In this work, we demonstrate in situ virus identification based on surface-enhanced Raman scattering (SERS). We hypothesized that newly emerging influenza viruses possess surface proteins and lipids that can generate distinctive Raman signals. To test this hypothesis, SERS signals were measured from the surface of a noninfluenza virus, two different influenza viruses, and a genetically shuffled influenza virus. To ensure the safety for experimenters we constructed nonreplicating pseudotyped viruses that display main influenza virus surface components. Pseudotype with influenza virus components produced enhanced Raman peaks, on gold nanoparticles, that are easily distinguishable from those of pseudotype with a noninfluenza virus component, vesicular stomatitis virus G protein (VSVG). Furthermore, virus with the surface components of a newly emerging influenza strain, A/California/04/2009 (H1N1), generated Raman peaks different from those of viruses with components of the conventional laboratory-adapted influenza strain, A/WSN/33 (H1N1). Interestingly, the virus simultaneously displaying surface components of both influenza strains, a model mutant with genome reassortment, also produced a Raman signal pattern that is clearly distinguishable from those of each strain. This work highlights that SERS can provide a powerful label-free strategy to quickly identify newly emerging and potentially fatal influenza viruses.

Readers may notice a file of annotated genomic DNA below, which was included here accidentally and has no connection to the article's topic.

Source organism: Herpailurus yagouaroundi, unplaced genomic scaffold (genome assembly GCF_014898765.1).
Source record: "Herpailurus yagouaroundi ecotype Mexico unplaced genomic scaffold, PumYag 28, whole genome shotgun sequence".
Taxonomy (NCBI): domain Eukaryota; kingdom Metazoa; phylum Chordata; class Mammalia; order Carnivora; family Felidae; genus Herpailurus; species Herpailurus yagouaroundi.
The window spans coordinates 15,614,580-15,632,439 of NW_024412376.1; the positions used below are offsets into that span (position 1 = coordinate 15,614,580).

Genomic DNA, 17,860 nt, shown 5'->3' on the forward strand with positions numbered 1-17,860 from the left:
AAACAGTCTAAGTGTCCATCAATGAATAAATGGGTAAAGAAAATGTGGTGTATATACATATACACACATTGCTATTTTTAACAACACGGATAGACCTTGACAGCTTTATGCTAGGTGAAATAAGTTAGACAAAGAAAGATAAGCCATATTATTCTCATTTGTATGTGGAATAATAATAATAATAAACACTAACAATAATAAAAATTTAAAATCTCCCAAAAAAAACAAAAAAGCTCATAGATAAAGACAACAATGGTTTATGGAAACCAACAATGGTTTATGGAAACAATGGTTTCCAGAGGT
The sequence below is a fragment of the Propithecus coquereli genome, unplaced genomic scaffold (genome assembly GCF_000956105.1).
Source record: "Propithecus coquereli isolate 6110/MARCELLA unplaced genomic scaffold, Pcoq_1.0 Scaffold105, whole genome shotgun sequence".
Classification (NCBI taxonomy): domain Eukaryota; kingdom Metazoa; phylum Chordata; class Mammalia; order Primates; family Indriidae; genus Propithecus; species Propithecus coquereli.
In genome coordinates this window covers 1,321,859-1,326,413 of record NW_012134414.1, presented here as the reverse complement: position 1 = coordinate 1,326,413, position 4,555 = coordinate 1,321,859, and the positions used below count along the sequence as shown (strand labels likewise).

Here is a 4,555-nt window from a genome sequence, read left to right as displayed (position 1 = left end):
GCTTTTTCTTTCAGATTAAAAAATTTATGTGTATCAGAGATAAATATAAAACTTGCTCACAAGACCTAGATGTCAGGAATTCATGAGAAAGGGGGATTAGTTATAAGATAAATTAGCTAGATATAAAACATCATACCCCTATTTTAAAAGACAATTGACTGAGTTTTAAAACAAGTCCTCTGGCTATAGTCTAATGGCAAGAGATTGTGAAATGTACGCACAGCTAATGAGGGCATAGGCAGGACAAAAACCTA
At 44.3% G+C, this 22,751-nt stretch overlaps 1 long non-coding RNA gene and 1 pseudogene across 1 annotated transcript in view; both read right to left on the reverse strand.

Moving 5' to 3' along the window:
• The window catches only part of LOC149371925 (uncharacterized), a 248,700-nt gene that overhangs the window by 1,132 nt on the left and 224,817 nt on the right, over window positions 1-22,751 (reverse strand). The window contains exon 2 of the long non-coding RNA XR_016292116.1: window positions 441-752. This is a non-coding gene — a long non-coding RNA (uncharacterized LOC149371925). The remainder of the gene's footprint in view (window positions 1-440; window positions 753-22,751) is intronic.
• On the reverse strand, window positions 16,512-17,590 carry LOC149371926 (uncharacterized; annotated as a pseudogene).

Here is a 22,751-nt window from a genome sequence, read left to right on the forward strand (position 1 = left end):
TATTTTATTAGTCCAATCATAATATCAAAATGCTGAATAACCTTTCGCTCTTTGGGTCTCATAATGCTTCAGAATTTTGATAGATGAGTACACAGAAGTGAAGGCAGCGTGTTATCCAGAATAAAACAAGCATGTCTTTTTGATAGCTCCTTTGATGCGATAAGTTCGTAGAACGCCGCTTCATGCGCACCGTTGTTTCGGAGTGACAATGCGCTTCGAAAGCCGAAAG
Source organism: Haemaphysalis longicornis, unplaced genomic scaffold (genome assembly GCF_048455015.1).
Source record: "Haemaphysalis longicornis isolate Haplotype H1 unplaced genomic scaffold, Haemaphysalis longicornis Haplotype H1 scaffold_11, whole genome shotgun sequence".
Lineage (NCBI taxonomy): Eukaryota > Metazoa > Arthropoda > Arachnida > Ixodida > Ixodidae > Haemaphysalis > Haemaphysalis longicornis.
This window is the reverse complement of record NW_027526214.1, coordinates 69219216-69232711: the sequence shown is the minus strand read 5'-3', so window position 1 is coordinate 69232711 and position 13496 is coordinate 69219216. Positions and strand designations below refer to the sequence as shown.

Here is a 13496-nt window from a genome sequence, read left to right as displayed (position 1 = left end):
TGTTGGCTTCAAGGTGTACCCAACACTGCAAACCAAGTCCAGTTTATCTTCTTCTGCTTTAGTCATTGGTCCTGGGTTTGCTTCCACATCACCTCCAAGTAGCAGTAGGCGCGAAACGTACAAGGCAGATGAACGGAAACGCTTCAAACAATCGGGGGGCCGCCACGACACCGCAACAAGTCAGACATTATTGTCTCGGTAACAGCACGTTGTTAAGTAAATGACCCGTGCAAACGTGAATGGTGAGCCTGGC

ASJC Scopus subject areas
- Analytical Chemistry